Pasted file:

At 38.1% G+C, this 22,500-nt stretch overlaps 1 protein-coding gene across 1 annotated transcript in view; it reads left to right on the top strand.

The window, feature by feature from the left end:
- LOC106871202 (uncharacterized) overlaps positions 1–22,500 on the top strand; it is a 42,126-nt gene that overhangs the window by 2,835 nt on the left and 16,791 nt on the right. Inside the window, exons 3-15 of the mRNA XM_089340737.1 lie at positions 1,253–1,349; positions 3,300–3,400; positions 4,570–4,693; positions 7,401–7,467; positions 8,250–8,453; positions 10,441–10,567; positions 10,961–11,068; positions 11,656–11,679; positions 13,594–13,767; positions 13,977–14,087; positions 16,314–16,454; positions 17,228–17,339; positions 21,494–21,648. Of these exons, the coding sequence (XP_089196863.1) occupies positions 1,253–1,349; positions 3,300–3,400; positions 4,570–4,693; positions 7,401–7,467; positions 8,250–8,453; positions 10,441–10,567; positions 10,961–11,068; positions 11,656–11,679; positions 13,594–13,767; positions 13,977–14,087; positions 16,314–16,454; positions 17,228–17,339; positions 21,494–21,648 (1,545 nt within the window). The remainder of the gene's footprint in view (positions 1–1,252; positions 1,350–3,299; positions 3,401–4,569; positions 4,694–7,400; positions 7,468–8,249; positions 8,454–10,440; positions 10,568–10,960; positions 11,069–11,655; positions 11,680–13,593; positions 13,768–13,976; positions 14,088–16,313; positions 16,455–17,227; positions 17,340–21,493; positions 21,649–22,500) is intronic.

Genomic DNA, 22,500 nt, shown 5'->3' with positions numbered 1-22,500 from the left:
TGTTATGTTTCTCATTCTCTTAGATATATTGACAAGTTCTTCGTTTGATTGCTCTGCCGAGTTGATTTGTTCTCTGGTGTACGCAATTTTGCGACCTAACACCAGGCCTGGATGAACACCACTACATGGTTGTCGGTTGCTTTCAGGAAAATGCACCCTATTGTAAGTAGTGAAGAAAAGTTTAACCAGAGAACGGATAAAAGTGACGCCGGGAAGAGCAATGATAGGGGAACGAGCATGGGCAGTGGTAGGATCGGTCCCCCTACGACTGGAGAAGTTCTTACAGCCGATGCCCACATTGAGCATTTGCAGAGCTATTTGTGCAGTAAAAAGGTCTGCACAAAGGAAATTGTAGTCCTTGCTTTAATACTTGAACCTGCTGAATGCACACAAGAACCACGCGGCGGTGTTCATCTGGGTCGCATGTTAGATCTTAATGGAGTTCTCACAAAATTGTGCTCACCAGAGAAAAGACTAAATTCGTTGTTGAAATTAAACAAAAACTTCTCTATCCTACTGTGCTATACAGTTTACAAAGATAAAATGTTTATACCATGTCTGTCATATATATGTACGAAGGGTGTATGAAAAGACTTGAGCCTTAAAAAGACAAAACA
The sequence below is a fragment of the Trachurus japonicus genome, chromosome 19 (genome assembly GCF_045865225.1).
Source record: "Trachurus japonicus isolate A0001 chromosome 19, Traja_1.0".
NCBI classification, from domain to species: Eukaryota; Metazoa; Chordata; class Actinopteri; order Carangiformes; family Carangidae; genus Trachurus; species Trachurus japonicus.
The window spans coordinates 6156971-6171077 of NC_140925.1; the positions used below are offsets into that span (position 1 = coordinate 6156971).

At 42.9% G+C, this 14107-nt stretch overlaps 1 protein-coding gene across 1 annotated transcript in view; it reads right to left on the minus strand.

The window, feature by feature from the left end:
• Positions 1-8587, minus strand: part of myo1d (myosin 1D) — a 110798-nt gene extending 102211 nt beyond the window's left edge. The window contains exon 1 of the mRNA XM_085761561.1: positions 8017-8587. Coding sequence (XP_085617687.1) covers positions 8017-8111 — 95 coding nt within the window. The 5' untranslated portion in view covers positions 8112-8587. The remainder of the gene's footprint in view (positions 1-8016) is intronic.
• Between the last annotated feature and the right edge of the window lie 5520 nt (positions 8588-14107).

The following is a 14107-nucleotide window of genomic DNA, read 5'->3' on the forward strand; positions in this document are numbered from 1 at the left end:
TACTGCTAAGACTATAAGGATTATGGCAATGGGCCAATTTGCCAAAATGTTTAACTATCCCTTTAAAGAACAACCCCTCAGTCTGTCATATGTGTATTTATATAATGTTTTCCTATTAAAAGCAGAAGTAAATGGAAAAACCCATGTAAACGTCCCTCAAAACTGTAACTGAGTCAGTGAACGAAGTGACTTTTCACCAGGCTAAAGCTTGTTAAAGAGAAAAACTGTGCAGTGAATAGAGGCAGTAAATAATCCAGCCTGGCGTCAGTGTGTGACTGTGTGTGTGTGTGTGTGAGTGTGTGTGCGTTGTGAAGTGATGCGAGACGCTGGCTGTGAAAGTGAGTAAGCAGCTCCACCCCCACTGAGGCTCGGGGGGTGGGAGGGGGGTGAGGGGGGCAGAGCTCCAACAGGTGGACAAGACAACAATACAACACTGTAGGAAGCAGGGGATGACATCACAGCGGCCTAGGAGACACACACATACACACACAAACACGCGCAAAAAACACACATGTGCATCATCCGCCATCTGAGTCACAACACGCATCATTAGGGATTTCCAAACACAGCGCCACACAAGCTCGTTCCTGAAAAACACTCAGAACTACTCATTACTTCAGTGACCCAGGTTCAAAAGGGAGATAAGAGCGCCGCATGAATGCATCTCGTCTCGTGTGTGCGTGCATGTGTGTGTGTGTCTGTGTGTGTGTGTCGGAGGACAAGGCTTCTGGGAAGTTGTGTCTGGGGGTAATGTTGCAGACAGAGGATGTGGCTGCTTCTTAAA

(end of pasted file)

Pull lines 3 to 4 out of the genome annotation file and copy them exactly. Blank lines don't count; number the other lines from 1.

- LOC106871202 (uncharacterized) overlaps positions 1–22,500 on the top strand; it is a 42,126-nt gene that overhangs the window by 2,835 nt on the left and 16,791 nt on the right. Inside the window, exons 3-15 of the mRNA XM_089340737.1 lie at positions 1,253–1,349; positions 3,300–3,400; positions 4,570–4,693; positions 7,401–7,467; positions 8,250–8,453; positions 10,441–10,567; positions 10,961–11,068; positions 11,656–11,679; positions 13,594–13,767; positions 13,977–14,087; positions 16,314–16,454; positions 17,228–17,339; positions 21,494–21,648. Of these exons, the coding sequence (XP_089196863.1) occupies positions 1,253–1,349; positions 3,300–3,400; positions 4,570–4,693; positions 7,401–7,467; positions 8,250–8,453; positions 10,441–10,567; positions 10,961–11,068; positions 11,656–11,679; positions 13,594–13,767; positions 13,977–14,087; positions 16,314–16,454; positions 17,228–17,339; positions 21,494–21,648 (1,545 nt within the window). The remainder of the gene's footprint in view (positions 1–1,252; positions 1,350–3,299; positions 3,401–4,569; positions 4,694–7,400; positions 7,468–8,249; positions 8,454–10,440; positions 10,568–10,960; positions 11,069–11,655; positions 11,680–13,593; positions 13,768–13,976; positions 14,088–16,313; positions 16,455–17,227; positions 17,340–21,493; positions 21,649–22,500) is intronic.

Genomic DNA, 22,500 nt, shown 5'->3' with positions numbered 1-22,500 from the left: